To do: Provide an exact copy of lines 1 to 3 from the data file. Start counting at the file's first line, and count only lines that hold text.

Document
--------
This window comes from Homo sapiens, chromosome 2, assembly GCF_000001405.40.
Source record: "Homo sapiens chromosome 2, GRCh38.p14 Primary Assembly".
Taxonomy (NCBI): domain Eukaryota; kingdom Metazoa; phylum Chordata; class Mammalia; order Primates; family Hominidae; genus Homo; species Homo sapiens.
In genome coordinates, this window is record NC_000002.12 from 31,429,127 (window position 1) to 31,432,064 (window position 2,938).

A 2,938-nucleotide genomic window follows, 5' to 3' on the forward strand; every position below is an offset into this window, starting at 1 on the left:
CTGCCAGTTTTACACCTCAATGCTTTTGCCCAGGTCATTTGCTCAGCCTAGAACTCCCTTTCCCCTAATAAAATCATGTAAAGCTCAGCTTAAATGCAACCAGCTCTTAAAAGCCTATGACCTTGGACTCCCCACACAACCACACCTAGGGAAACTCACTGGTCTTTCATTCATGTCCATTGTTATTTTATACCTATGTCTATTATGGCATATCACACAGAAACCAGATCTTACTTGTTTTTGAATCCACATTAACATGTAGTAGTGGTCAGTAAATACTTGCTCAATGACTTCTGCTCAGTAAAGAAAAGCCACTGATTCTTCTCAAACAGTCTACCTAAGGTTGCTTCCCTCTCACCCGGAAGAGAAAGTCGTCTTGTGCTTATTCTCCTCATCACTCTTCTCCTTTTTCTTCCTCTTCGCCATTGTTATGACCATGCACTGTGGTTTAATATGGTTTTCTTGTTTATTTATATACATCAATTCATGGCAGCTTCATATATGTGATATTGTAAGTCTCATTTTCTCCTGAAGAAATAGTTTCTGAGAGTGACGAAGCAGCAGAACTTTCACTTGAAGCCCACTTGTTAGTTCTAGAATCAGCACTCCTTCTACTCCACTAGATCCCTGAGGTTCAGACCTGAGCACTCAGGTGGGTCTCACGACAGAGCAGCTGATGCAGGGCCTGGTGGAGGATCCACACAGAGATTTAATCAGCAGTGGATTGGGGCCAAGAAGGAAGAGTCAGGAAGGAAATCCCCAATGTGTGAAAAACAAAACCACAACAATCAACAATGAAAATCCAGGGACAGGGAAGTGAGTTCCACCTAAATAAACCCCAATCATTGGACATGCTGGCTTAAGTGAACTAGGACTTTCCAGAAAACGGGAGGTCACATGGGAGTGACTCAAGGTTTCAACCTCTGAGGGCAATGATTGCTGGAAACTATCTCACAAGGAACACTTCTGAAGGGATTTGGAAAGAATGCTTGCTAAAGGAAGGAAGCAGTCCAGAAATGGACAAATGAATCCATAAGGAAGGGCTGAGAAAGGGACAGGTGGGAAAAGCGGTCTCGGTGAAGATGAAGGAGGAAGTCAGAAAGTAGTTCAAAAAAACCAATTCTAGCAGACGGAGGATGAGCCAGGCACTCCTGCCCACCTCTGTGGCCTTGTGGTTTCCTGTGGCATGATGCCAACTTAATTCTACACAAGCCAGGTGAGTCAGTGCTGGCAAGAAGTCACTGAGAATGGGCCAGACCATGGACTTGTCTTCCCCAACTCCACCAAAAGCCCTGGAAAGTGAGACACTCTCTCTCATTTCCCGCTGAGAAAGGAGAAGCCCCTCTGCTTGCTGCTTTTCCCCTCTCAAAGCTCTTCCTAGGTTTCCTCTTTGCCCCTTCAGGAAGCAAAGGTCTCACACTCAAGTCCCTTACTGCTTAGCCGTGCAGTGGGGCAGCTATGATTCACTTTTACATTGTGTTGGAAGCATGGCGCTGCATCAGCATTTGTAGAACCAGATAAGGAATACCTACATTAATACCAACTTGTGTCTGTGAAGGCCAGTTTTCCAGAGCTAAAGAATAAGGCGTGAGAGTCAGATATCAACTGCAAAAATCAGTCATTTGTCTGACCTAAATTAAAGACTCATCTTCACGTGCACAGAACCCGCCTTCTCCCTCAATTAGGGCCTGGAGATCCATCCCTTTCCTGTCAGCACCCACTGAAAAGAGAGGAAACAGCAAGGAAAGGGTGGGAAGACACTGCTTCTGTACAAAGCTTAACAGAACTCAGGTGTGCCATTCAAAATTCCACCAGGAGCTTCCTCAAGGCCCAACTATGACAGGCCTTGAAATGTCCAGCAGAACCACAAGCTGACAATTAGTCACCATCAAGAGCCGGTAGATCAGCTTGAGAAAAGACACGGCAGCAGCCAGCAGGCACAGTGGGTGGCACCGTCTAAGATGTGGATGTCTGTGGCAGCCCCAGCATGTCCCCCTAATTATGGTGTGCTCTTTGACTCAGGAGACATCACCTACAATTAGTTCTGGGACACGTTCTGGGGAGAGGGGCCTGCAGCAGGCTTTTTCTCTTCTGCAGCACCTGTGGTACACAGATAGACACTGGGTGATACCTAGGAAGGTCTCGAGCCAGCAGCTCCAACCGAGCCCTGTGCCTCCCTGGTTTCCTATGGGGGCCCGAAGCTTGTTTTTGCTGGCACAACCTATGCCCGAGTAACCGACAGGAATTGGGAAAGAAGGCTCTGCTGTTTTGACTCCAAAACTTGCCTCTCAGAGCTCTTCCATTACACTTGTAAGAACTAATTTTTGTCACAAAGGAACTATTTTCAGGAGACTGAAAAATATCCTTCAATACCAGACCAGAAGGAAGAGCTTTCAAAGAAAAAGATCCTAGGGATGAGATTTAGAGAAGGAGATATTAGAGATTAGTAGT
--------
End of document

This window comes from Homo sapiens, chromosome 2, assembly GCF_000001405.40.
Source record: "Homo sapiens chromosome 2, GRCh38.p14 Primary Assembly".
Taxonomy (NCBI): domain Eukaryota; kingdom Metazoa; phylum Chordata; class Mammalia; order Primates; family Hominidae; genus Homo; species Homo sapiens.